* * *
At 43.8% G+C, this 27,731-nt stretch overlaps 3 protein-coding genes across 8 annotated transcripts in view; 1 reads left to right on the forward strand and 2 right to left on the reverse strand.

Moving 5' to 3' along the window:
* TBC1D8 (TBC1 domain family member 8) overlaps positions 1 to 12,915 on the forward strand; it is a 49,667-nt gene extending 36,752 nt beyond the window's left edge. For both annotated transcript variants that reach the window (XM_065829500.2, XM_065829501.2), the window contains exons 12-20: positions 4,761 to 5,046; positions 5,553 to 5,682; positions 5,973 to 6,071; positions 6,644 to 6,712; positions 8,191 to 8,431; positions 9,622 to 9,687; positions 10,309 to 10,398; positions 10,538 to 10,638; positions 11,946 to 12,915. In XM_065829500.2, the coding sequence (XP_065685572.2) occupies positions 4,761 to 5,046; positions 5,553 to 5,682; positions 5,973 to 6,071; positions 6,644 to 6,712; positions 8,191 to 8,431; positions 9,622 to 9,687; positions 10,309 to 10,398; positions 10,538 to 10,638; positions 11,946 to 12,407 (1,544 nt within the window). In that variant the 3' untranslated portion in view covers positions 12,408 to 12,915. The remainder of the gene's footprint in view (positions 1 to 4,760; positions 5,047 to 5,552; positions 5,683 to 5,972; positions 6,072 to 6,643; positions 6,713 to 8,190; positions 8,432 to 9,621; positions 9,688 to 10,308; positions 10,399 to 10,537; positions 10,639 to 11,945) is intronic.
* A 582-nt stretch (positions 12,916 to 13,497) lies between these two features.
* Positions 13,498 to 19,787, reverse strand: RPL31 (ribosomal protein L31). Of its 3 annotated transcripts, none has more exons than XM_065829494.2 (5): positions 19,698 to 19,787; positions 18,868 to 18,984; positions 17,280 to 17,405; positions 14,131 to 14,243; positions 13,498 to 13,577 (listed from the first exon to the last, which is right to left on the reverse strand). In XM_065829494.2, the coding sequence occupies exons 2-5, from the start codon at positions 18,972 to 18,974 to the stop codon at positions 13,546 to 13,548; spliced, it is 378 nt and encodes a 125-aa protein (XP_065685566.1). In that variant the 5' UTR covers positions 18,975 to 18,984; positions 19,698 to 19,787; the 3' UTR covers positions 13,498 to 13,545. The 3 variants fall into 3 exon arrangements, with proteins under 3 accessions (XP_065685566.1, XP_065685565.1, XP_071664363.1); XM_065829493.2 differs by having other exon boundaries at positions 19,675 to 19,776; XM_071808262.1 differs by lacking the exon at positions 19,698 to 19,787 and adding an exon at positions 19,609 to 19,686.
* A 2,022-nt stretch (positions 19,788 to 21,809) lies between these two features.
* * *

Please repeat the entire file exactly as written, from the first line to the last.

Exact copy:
At 43.8% G+C, this 27,731-nt stretch overlaps 3 protein-coding genes across 8 annotated transcripts in view; 1 reads left to right on the forward strand and 2 right to left on the reverse strand.

Moving 5' to 3' along the window:
* TBC1D8 (TBC1 domain family member 8) overlaps positions 1 to 12,915 on the forward strand; it is a 49,667-nt gene extending 36,752 nt beyond the window's left edge. For both annotated transcript variants that reach the window (XM_065829500.2, XM_065829501.2), the window contains exons 12-20: positions 4,761 to 5,046; positions 5,553 to 5,682; positions 5,973 to 6,071; positions 6,644 to 6,712; positions 8,191 to 8,431; positions 9,622 to 9,687; positions 10,309 to 10,398; positions 10,538 to 10,638; positions 11,946 to 12,915. In XM_065829500.2, the coding sequence (XP_065685572.2) occupies positions 4,761 to 5,046; positions 5,553 to 5,682; positions 5,973 to 6,071; positions 6,644 to 6,712; positions 8,191 to 8,431; positions 9,622 to 9,687; positions 10,309 to 10,398; positions 10,538 to 10,638; positions 11,946 to 12,407 (1,544 nt within the window). In that variant the 3' untranslated portion in view covers positions 12,408 to 12,915. The remainder of the gene's footprint in view (positions 1 to 4,760; positions 5,047 to 5,552; positions 5,683 to 5,972; positions 6,072 to 6,643; positions 6,713 to 8,190; positions 8,432 to 9,621; positions 9,688 to 10,308; positions 10,399 to 10,537; positions 10,639 to 11,945) is intronic.
* A 582-nt stretch (positions 12,916 to 13,497) lies between these two features.
* Positions 13,498 to 19,787, reverse strand: RPL31 (ribosomal protein L31). Of its 3 annotated transcripts, none has more exons than XM_065829494.2 (5): positions 19,698 to 19,787; positions 18,868 to 18,984; positions 17,280 to 17,405; positions 14,131 to 14,243; positions 13,498 to 13,577 (listed from the first exon to the last, which is right to left on the reverse strand). In XM_065829494.2, the coding sequence occupies exons 2-5, from the start codon at positions 18,972 to 18,974 to the stop codon at positions 13,546 to 13,548; spliced, it is 378 nt and encodes a 125-aa protein (XP_065685566.1). In that variant the 5' UTR covers positions 18,975 to 18,984; positions 19,698 to 19,787; the 3' UTR covers positions 13,498 to 13,545. The 3 variants fall into 3 exon arrangements, with proteins under 3 accessions (XP_065685566.1, XP_065685565.1, XP_071664363.1); XM_065829493.2 differs by having other exon boundaries at positions 19,675 to 19,776; XM_071808262.1 differs by lacking the exon at positions 19,698 to 19,787 and adding an exon at positions 19,609 to 19,686.
* A 2,022-nt stretch (positions 19,788 to 21,809) lies between these two features.